Flunking Sainthood by Jana Riess
A Year of Breaking the Sabbath, Forgetting to Pray, and Still Loving My Neighbor

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Synopsis

This wry memoir tackles twelve different spiritual practices in a quest to become more saintly, including fasting, fixed-hour prayer, the Jesus Prayer, gratitude, Sabbath-keeping, and generosity. Although Riess begins with great plans for success ("Really, how hard could that be?" she asks blithely at the start of her saint-making year), she finds to her growing humiliation that she is failing - not just at some of the practices, but at every single one. What emerges is a funny yet vulnerable story of the quest for spiritual perfection and the reality of spiritual failure, which turns out to be a valuable practice in and of itself.

"It's clear from the start of this sparkling and very funny memoir that Riess means well. But as she readily admits, she's a spiritual failure. She intended to devote an entire year ("a year-long experiment") to mastering 12 different spiritual challenges, including praying at fixed times during the day, exhibiting gratitude, observing the Sabbath, practicing hospitality according to the rules set by St. Benedict, abstaining from eating meat, and amply demonstrating her generosity. But nothing turned out as planned. Rather than being moved by Therese of Lisieux's The Story of a Soul, she instead dismisses the saint as a "drama queen." And Riess is unregenerately practical. The best month to fast, she reasons, is February, at the height of winter; conveniently, it's also the shortest month of the year. Furthermore, at best, she's a "lukewarm vegetarian." Although her spiritual quest falls far short, she can still proffer spiritual lessons. Anyone who has failed to live up to expectations, which means most everyone, will love this book." - Booklist, September 15, 2011

STARRED REVIEW - Publishers Weekly - "Punchy humor and unpretentious inquisitiveness combine in this absorbing memoir in which former PW editor Riess (What Would Buffy Do?) commits to both adopting and studying a new religious practice each month for a year, while simultaneously reflecting on her spiritual progress. Choosing such diverse disciplines as fasting “like a Muslim during Ramadan,” exploring lectio divina, observing an Orthodox Jewish Sabbath, practicing Benedictine hospitality, and engaging in the Liturgy of the Hours, the author shares frustrations and insights in a manner likely to amuse and comfort readers, especially those who have attempted such exercises and also found them challenging. For example, Riess’s description of her internal dialogue during Centering Prayer, concludes, “ ‘Shut the hell up!’ yells Spiritual Mind,” while her experience of practicing mindfulness, with annoying help from the never sainted Brother Lawrence, leads to a sympathetic observation that he’s “an underappreciated housewife.” Supporting quotes from saints and writers (St. John Chrysostom, Dorothy Day, Thornton Wilder) pepper the text. The author’s declared “failures” make her a sympathetic witness, while such “successes” as her description of how “[g]ratitude practically tackles me,” prove genuinely moving. A witty, inspiring read."(Nov.)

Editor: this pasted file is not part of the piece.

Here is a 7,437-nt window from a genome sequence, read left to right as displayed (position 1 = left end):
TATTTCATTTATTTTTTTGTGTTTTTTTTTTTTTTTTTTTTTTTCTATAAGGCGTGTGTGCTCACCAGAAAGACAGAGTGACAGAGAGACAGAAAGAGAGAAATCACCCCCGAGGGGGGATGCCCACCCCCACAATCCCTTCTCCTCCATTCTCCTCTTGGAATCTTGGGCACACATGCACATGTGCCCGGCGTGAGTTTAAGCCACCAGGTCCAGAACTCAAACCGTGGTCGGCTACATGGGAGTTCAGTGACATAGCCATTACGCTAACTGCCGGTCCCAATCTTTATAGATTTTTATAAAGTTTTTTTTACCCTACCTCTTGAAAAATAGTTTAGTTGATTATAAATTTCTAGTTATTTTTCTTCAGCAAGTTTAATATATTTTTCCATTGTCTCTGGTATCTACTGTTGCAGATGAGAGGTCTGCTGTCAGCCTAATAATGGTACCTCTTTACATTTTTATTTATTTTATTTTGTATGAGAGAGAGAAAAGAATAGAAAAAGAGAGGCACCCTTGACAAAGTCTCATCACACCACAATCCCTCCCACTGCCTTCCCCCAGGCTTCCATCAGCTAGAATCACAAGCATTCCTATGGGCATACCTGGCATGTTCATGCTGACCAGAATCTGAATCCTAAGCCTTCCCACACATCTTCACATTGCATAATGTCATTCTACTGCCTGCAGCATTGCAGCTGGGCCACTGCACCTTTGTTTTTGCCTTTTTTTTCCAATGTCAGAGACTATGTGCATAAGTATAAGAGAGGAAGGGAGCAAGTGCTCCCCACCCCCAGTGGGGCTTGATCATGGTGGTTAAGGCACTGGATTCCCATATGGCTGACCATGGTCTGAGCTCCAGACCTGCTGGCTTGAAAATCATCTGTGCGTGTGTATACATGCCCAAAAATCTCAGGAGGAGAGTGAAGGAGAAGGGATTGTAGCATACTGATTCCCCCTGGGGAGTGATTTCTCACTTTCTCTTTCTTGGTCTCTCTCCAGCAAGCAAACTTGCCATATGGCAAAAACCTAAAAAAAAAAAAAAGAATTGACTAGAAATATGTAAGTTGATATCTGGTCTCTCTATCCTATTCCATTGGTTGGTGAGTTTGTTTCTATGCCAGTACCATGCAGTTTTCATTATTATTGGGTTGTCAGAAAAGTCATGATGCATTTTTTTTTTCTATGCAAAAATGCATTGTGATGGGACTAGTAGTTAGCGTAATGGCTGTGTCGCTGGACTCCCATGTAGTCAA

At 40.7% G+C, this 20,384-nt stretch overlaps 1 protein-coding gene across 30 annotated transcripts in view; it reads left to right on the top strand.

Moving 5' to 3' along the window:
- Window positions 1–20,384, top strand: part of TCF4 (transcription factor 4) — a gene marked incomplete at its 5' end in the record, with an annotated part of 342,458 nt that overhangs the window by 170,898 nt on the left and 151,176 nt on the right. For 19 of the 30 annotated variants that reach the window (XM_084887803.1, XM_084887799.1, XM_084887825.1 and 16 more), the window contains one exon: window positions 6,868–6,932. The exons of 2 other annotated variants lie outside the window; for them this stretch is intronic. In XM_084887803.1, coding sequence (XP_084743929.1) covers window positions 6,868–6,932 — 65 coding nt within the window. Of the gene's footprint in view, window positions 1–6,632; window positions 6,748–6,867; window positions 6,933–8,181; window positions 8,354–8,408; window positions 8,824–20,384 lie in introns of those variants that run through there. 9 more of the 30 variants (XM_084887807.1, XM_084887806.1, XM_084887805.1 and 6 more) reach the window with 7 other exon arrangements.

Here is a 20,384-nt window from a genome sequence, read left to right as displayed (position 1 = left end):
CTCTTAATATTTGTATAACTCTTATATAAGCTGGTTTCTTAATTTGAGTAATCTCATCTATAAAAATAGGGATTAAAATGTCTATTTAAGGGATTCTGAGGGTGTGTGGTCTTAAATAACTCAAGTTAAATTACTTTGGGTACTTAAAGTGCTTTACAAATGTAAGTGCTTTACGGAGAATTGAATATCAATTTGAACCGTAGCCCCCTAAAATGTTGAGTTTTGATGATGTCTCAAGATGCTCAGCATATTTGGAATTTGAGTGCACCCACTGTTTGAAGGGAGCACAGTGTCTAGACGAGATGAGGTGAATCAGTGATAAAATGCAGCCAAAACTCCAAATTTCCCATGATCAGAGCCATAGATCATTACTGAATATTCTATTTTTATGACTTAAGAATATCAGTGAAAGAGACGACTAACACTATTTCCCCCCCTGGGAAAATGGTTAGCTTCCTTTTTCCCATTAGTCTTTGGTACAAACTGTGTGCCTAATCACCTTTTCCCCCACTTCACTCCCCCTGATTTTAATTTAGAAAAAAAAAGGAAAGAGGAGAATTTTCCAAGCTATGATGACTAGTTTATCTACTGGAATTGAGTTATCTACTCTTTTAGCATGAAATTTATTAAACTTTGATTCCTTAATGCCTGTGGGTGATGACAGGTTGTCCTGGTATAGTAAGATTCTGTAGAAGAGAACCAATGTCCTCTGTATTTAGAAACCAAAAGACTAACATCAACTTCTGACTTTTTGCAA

"Jana Riess may have flunked at sainthood, but she's written a wonderful book. It's both reverent and irreverent, and it will make you want to become a better Christian -- or Jew, or Muslim, or Zoroastrian, or Jedi, or whatever you happen to be.” - AJ Jacobs, author of The Year of Living Biblically

"Warm, light-hearted, and laugh-out-loud funny, Jana Riess may indeed have flunked sainthood, but this memoir assures us that she is utterly and deeply human, and that is something even more wonderful. Honest and sincere, she will endear you from page one." -- Donna Freitas, author of The Possibilities of Sainthood
 

About Jana Riess

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Jana Riess is the author or editor of nine books, including What Would Buffy Do? Although she is a spiritual failure and was never able to climb the rope in gym class, she has a doctorate from Columbia University and teaches religion at Miami University. She blogs at http://blog.beliefnet.com/flunkingsainthood/.
 
Published September 24, 2011 by Paraclete Press. 192 pages
Genres: Biographies & Memoirs, Religion & Spirituality. Non-fiction

Unrated Critic Reviews for Flunking Sainthood

Publishers Weekly

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For example, Riess’s description of her internal dialogue during Centering Prayer, concludes, “ ‘Shut the hell up!’ yells Spiritual Mind,” while her experience of practicing mindfulness, with annoying help from the never sainted Brother Lawrence, leads to a sympathetic observation that...

Sep 12 2011 | Read Full Review of Flunking Sainthood: A Year of...

Patheos

But a careful reading of James Fowler’s two upper stages – Conjunctive Faith and Universalizing Faith – shows how those two stages can lead to the sort of transformation you speak of.

Mar 26 2012 | Read Full Review of Flunking Sainthood: A Year of...

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Englewood Review of Books

I am a changed, chastened and wiser human being, thanks to this experience.” But what if an author dedicates a year to seeking life change via the practice of various spiritual disciplines – and no change of note happens in her life?

Nov 18 2011 | Read Full Review of Flunking Sainthood: A Year of...

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